Brown Ale was adopted and raised in the English countryside in the late sixteen hundreds to the gentile, yet proud Mild Ale family. He was a fire-roasted malt, and therefore required special care by dedicated brewers of the day. And he was very special indeed! Smooth and silky with a hint of smoke, sometimes nutty, and tad chocolaty, he was less hoppy than his Pale cousins and leaner than the Porters he ran with on occasions. He started his own family in the early 1700s. Continuing in his tradition of being Mild, he clung to his deep-routed belief that his family be brewed with 100% fire-roasted brown malts. Years passed as Brown’s offspring grew up and sought a life of their own. One married into the Hoppy family. They in turn adopted cute little Pale Malts into the hoppy brood. One was welcomed into the family of Porters. Alas, one of Brown’s offspring landed on hard times and fell into the hands of poorer and sometimes unscrupulous brewers. No longer fire-roasted, cheap malts added and sometimes dyed to look brown, it was a sad affair. In a short period of time cheap hybrids and offshoots of the fabled Browns became quite acceptable to the thirsty masses. Folks on a budget could have cared less. Any beer would do. The pure bred Browns were relegated to just a few loyalists of the day. But, as the old saying goes, what goes around comes around again. This is most true if you happen to be a worthy beer style.
The Brown Ale style (and that is varied) seems to be making a steady comeback in the hearts and minds of easy-drinking beer-lovers everywhere. Hail Brown!
Browns from the land of Origin
Newcastle Brown Ale from Scottish and Newcastle Brewery in Edinburgh, Scotland may be the Brown Ale that comes immediately to mind. At 4.7% ABV, it leans towards its Mild Ale roots.
Samuel Smith’s Old Brewery Nut Brown Ale – Tadcaster, England – 5% ABV
It pours a shiny nutmeg brown color with a fast-fading off-white head along with some webby lacing.
I love the nutty, earthy aroma at first pour. Sweet malty and tea-like smells mingle with a light whiff of fruit cup and bread dough. A very distant smell of cut green wood is noticed.
The flavors are incredibly uniform and tasty without any off tastes or weighted flavor profiles. Nicely balanced!
The nutty malty sweetness is tempered with tea-like, light citrus and a faint pear-like fruitiness. Mild alcohol fuminess peeks through in perfect harmony.
The mouthfeel is slick, not oily. A little buttery, not thick.
Delectable liquid brew!
Corsendonk Pater Abbey Brown from Oud-Turnhout, Belgium is a stronger Belgian-style variation of the Brown Ale. Bigger, bolder and sweeter than the English versions, this Brown supplies a fairly strong alcoholic punch. 7.5% ABV
Brown’s New England Ancestors
Smuttynose Old Brown Dog Brown Ale – Portsmouth, NH – 6.7% ABV
Is a nice Americanized Brown Ale with a bit more of an alcohol profile that your English version, yet true to form, has distinctive Brown roots. Quite good!
Shipyard Brewers Brown Ale – Portland, Maine – 5.4% ABV
The brown shoe polish color is true to the style. A foamy beige head rises fast and holds over the top. Fairly good retaining lace throughout.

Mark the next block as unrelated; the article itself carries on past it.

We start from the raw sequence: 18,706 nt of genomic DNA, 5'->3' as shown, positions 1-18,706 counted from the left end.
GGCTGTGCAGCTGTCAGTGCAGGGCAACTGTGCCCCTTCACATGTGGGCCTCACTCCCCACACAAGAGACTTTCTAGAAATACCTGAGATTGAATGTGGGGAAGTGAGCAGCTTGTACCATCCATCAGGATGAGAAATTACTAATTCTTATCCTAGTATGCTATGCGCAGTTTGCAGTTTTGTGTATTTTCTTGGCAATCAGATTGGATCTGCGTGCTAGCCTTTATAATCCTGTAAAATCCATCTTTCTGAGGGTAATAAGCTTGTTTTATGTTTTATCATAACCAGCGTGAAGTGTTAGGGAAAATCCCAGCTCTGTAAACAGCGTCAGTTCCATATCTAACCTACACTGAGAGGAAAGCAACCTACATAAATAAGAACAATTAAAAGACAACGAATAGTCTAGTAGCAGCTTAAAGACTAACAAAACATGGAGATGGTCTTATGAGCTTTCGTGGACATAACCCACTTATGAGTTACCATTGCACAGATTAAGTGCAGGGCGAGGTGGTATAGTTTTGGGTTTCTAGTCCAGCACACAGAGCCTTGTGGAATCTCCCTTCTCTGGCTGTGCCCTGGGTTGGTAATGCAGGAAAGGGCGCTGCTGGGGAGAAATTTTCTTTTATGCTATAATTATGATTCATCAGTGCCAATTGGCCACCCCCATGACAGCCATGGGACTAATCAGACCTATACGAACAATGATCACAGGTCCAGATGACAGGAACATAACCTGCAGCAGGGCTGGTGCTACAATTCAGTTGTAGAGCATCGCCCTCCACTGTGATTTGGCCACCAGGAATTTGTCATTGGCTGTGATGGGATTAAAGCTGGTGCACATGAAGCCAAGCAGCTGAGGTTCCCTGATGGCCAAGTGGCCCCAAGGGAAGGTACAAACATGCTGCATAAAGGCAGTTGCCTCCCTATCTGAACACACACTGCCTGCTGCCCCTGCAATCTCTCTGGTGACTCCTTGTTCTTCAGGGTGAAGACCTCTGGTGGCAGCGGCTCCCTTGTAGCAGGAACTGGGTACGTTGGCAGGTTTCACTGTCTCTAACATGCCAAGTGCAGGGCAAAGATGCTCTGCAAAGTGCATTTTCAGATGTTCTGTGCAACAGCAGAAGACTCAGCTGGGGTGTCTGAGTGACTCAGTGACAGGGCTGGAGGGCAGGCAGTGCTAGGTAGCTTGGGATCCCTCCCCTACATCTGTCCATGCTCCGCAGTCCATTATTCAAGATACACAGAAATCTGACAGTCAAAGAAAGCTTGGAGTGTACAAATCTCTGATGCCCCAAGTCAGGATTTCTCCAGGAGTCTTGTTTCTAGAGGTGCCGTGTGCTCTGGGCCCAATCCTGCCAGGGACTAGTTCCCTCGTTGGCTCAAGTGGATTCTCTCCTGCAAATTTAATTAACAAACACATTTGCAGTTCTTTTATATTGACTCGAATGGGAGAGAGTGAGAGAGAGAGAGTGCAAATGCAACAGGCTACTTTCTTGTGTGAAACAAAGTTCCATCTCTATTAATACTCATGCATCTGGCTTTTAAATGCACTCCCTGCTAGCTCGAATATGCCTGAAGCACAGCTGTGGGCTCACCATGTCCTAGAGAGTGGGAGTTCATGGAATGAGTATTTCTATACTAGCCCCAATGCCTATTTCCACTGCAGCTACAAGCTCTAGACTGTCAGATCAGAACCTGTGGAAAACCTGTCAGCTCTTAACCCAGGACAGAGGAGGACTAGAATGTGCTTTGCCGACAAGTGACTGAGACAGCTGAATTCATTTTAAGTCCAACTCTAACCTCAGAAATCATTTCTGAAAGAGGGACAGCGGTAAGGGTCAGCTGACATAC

Sweet malt and fruit bread smells, blend with a bit of citrusy and tea-like aromas. A faint whiff of peaty whiskey is perceived.
The earthy, peaty malt taste is upfront. A doughy wheat bread taste is followed with tea-like and fruit cup flavors. A little limey citrus and distant whiskey taste are ever present.
It's a fairly deceptively dry body, with just enough smoothness to make it gulpable.
Tell anyone in the UK that they are drinking an original brown ale and they won't bat an eye lash. Except for the slightly elevated alcoholic kick, there is no discernible difference.
Easy to Find in New England
Dogfish Head Indian Brown Ale – Milton, Delaware – 7.2% ABV
Now this is what a strong Brown Ale should taste like! I've always been partial to Brown Ales, but lately it seems, they're getting harder to find. Now this one comes along and raises the bar - so to speak - as to what the style can and should be (even if this particular one is substantially more potent - nearly a hoppy Baltic Porter, but a bit more sweet and subdued.
It pours a dark cordovan brown with a nice firm tan head on top. Lots of sticky lace clings to the side of the glass. The aroma is strongly of rich chocolate malt, coffee, floral hops and mildly of alcohol. The ample sweet malt body is rich in dark chocolate; crème brulee burnt top, fresh bread and faint touch of licorice. Grapefruit, mild lime and hint of metallic tang provide a nice bitter counter-balance to the malt. A pleasant warming alcohol seems to bring all together.
Browns are extremely versatile when pairing with all kinds of foods. For mild browns, consider creamy cheeses, or Swedish Meatballs, or sweet ribs. A nice Nut Brown will quell the heat of Spicy Chili. Stronger Browns go well with Hot Turkey and Gravy sandwiches and can be used in preparing Beef Stews. Try the Corsendonk Brown to make Beef Carbonade, the traditional dish of Belgium. Good stuff, Brown Ale!
So the Brown Ale is back and in many traditional and exciting new ways! The next time you pour yourself a Brown ale, give the glass a knowing nod and a friendly wink. Don’t worry, everyone in the room will understand.
Quote: “Life isn’t all beer and skittles; but beer and skittles, or something better of the same sort, must form a good part of every Englishman’s education.” – Thomas Hughes, English Lawyer/Writer (1822-1897)